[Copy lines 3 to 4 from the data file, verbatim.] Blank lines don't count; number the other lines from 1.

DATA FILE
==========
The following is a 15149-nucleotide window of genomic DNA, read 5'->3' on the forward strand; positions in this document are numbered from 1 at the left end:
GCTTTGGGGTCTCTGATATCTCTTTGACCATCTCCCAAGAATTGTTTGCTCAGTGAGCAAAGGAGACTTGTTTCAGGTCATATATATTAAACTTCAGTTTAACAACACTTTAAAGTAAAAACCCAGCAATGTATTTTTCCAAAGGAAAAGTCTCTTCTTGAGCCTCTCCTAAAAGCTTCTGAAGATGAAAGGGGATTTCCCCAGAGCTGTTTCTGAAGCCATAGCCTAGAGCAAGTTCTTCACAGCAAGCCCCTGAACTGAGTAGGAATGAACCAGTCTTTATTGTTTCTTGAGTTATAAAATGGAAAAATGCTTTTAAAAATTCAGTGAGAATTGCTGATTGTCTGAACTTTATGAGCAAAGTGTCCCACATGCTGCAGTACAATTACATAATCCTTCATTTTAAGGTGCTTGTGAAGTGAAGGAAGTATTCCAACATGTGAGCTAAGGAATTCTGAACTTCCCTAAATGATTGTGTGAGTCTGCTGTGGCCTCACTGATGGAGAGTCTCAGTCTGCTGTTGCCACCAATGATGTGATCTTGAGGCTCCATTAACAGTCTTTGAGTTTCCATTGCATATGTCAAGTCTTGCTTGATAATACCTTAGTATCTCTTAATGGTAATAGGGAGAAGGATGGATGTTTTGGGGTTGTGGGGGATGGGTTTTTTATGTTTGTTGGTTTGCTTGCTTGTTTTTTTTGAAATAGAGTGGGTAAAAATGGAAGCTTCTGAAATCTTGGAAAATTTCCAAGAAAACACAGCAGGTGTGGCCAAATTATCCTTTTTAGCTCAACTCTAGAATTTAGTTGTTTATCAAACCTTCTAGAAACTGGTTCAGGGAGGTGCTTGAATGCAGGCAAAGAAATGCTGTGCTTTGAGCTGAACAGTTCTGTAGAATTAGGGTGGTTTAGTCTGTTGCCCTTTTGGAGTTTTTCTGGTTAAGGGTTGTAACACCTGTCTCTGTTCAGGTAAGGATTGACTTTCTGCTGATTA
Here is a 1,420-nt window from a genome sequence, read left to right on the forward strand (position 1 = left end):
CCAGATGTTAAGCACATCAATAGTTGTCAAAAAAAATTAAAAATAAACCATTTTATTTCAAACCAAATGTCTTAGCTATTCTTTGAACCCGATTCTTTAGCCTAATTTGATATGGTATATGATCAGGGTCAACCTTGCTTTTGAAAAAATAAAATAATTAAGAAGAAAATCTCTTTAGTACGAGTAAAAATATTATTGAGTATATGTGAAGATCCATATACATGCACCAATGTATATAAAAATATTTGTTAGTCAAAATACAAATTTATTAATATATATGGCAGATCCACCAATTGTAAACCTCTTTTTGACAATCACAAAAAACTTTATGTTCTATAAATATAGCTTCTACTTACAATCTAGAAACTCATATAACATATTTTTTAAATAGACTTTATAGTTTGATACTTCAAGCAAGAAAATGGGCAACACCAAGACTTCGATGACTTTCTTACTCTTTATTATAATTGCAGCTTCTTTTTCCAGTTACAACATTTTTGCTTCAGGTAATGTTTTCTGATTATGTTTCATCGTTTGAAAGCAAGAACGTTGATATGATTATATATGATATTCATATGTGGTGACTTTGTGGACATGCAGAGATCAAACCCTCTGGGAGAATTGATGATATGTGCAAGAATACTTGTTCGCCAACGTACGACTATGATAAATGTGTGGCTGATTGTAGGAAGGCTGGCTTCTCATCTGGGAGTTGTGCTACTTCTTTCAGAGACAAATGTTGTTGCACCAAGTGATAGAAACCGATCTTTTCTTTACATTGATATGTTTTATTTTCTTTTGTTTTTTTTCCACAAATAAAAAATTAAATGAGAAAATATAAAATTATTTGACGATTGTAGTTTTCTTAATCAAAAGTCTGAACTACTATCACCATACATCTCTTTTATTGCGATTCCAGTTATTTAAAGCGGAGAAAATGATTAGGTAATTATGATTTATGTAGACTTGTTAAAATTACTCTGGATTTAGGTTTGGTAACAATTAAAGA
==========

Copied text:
Here is a 1,420-nt window from a genome sequence, read left to right on the forward strand (position 1 = left end):
CCAGATGTTAAGCACATCAATAGTTGTCAAAAAAAATTAAAAATAAACCATTTTATTTCAAACCAAATGTCTTAGCTATTCTTTGAACCCGATTCTTTAGCCTAATTTGATATGGTATATGATCAGGGTCAACCTTGCTTTTGAAAAAATAAAATAATTAAGAAGAAAATCTCTTTAGTACGAGTAAAAATATTATTGAGTATATGTGAAGATCCATATACATGCACCAATGTATATAAAAATATTTGTTAGTCAAAATACAAATTTATTAATATATATGGCAGATCCACCAATTGTAAACCTCTTTTTGACAATCACAAAAAACTTTATGTTCTATAAATATAGCTTCTACTTACAATCTAGAAACTCATATAACATATTTTTTAAATAGACTTTATAGTTTGATACTTCAAGCAAGAAAATGGGCAACACCAAGACTTCGATGACTTTCTTACTCTTTATTATAATTGCAGCTTCTTTTTCCAGTTACAACATTTTTGCTTCAGGTAATGTTTTCTGATTATGTTTCATCGTTTGAAAGCAAGAACGTTGATATGATTATATATGATATTCATATGTGGTGACTTTGTGGACATGCAGAGATCAAACCCTCTGGGAGAATTGATGATATGTGCAAGAATACTTGTTCGCCAACGTACGACTATGATAAATGTGTGGCTGATTGTAGGAAGGCTGGCTTCTCATCTGGGAGTTGTGCTACTTCTTTCAGAGACAAATGTTGTTGCACCAAGTGATAGAAACCGATCTTTTCTTTACATTGATATGTTTTATTTTCTTTTGTTTTTTTTCCACAAATAAAAAATTAAATGAGAAAATATAAAATTATTTGACGATTGTAGTTTTCTTAATCAAAAGTCTGAACTACTATCACCATACATCTCTTTTATTGCGATTCCAGTTATTTAAAGCGGAGAAAATGATTAGGTAATTATGATTTATGTAGACTTGTTAAAATTACTCTGGATTTAGGTTTGGTAACAATTAAAGA